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Thread: News - Intel sheds lights on Braidwood memory acceleration

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    News - Intel sheds lights on Braidwood memory acceleration

    I/O acceleration to offer significant performance boost to upcoming Intel boards, starting with Core i5.
    Read more.

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    Re: News - Intel sheds lights on Braidwood memory acceleration

    So essentially an off chip L4 cache?

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    Re: News - Intel sheds lights on Braidwood memory acceleration

    Quote Originally Posted by borandi View Post
    So essentially an off chip L4 cache?
    No - that would imply it's between CPU and RAM. This is between hard disk and RAM.

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    Re: News - Intel sheds lights on Braidwood memory acceleration

    So my 1TB SATA hard drive can now come with a 16GB cache. Wonder how prohibitively expensive this will be, considering that it needs to be *much* faster than a SATA drive to make it worthwhile...

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    Re: News - Intel sheds lights on Braidwood memory acceleration

    sounds interesting but yeah price is gunna be an issue. Id be interested to know how it actually caches files, like do you select which ones it caches or does it figure it out automatically.

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    Re: News - Intel sheds lights on Braidwood memory acceleration

    Quote Originally Posted by Biscuit View Post
    sounds interesting but yeah price is gunna be an issue. Id be interested to know how it actually caches files, like do you select which ones it caches or does it figure it out automatically.
    It'll just use the existing ReadyBoost and SuperFetch features of Vista and Win7 I'd imagine, using a driver to trick the OS.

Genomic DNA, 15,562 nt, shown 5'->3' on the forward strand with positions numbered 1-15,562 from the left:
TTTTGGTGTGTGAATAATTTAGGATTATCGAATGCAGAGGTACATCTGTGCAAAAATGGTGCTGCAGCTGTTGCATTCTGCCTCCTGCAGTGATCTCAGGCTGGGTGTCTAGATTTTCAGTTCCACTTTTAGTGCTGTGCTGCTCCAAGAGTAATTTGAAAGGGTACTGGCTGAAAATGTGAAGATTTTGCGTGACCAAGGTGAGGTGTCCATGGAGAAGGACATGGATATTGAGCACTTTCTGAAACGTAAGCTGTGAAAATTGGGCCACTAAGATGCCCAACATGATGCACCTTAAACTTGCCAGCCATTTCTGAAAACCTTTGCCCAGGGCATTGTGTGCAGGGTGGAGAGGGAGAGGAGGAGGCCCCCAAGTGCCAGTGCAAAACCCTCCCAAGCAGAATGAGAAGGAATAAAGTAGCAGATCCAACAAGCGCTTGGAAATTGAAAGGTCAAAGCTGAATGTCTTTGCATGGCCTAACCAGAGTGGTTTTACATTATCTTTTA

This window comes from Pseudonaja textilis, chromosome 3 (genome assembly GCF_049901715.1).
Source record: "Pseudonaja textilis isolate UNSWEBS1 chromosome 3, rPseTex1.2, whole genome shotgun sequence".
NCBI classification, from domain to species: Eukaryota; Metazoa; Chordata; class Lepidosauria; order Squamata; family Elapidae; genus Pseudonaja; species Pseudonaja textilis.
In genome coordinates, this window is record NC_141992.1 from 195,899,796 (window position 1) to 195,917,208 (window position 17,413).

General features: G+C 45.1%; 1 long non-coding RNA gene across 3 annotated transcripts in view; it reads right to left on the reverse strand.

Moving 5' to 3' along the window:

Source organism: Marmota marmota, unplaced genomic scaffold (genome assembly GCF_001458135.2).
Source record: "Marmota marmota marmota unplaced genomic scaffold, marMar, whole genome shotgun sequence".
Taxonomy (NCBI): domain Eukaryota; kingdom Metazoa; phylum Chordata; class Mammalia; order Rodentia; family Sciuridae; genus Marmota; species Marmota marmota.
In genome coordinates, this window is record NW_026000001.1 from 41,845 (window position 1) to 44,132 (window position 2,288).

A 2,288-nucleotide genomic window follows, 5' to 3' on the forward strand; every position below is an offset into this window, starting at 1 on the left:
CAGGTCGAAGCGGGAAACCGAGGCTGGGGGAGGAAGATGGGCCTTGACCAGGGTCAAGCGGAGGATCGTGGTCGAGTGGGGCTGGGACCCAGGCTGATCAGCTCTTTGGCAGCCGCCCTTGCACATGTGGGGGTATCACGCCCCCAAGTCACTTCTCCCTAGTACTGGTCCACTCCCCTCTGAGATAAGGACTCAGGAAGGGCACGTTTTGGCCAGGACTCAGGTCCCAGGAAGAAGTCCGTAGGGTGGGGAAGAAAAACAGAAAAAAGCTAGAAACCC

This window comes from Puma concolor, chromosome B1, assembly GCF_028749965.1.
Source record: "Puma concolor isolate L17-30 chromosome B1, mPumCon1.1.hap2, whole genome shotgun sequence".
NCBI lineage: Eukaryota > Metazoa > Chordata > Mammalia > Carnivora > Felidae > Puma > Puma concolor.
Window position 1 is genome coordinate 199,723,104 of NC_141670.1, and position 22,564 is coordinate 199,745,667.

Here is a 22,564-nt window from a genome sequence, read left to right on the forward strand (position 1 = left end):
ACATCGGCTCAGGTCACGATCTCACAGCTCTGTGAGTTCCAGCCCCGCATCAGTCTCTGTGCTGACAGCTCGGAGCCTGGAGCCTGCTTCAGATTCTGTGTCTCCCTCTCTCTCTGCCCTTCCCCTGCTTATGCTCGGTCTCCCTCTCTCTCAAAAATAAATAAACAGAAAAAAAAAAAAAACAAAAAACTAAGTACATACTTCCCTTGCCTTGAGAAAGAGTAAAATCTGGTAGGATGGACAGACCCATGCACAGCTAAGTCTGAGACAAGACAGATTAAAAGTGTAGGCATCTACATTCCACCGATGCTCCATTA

Price will be an issue for most, but then, I doubt this is aimed at most, it's aimed at the enthusiasts, those who otherwise might have 8gb+ of RAM to take advantage of the SuperFetch goodness. If i5 and i7 were being launched at the same time, I doubt the 'budget' i5 boards would even have seen it, it being filtered down for the next generation instead.

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    Re: News - Intel sheds lights on Braidwood memory acceleration

    Quote Originally Posted by scaryjim View Post
    So my 1TB SATA hard drive can now come with a 16GB cache. Wonder how prohibitively expensive this will be, considering that it needs to be *much* faster than a SATA drive to make it worthwhile...
    It doesn't need to be faster in sequential speeds, only access latency and random read/write, which co-incidentally suits flash down to the ground. If you've got something large and sequentual then I expect it'd just pass right through.

    Think of it as a hybrid SSD/mechanical and it's not far off, using the strengths of both when appropriate.

    I/O has long been a bottleneck and I think targeting that will make a big difference to the every day 'feel' and speed of a system.. however it's only a very temporary stop gap until SSDs become mainstream.

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    Re: News - Intel sheds lights on Braidwood memory acceleration

    Quote Originally Posted by kalniel View Post
    It doesn't need to be faster in sequential speeds, only access latency and random read/write, which co-incidentally suits flash down to the ground. If you've got something large and sequentual then I expect it'd just pass right through.

    Think of it as a hybrid SSD/mechanical and it's not far off, using the strengths of both when appropriate.

    I/O has long been a bottleneck and I think targeting that will make a big difference to the every day 'feel' and speed of a system.. however it's only a very temporary stop gap until SSDs become mainstream.
    If having an SSD makes this redundant then surely they'll have to be pretty cheap to be anything like worthwhile otherwise you might as well put the cash towards an SSD instead

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    Re: News - Intel sheds lights on Braidwood memory acceleration

    Quote Originally Posted by tarqueen View Post
    If having an SSD makes this redundant then surely they'll have to be pretty cheap to be anything like worthwhile otherwise you might as well put the cash towards an SSD instead
    Correct. But SSDs need a capacity in the hundreds of GB before they will be considered mainstream - this only goes up to 16GB so I think cost will be in their favour (for the same performance).

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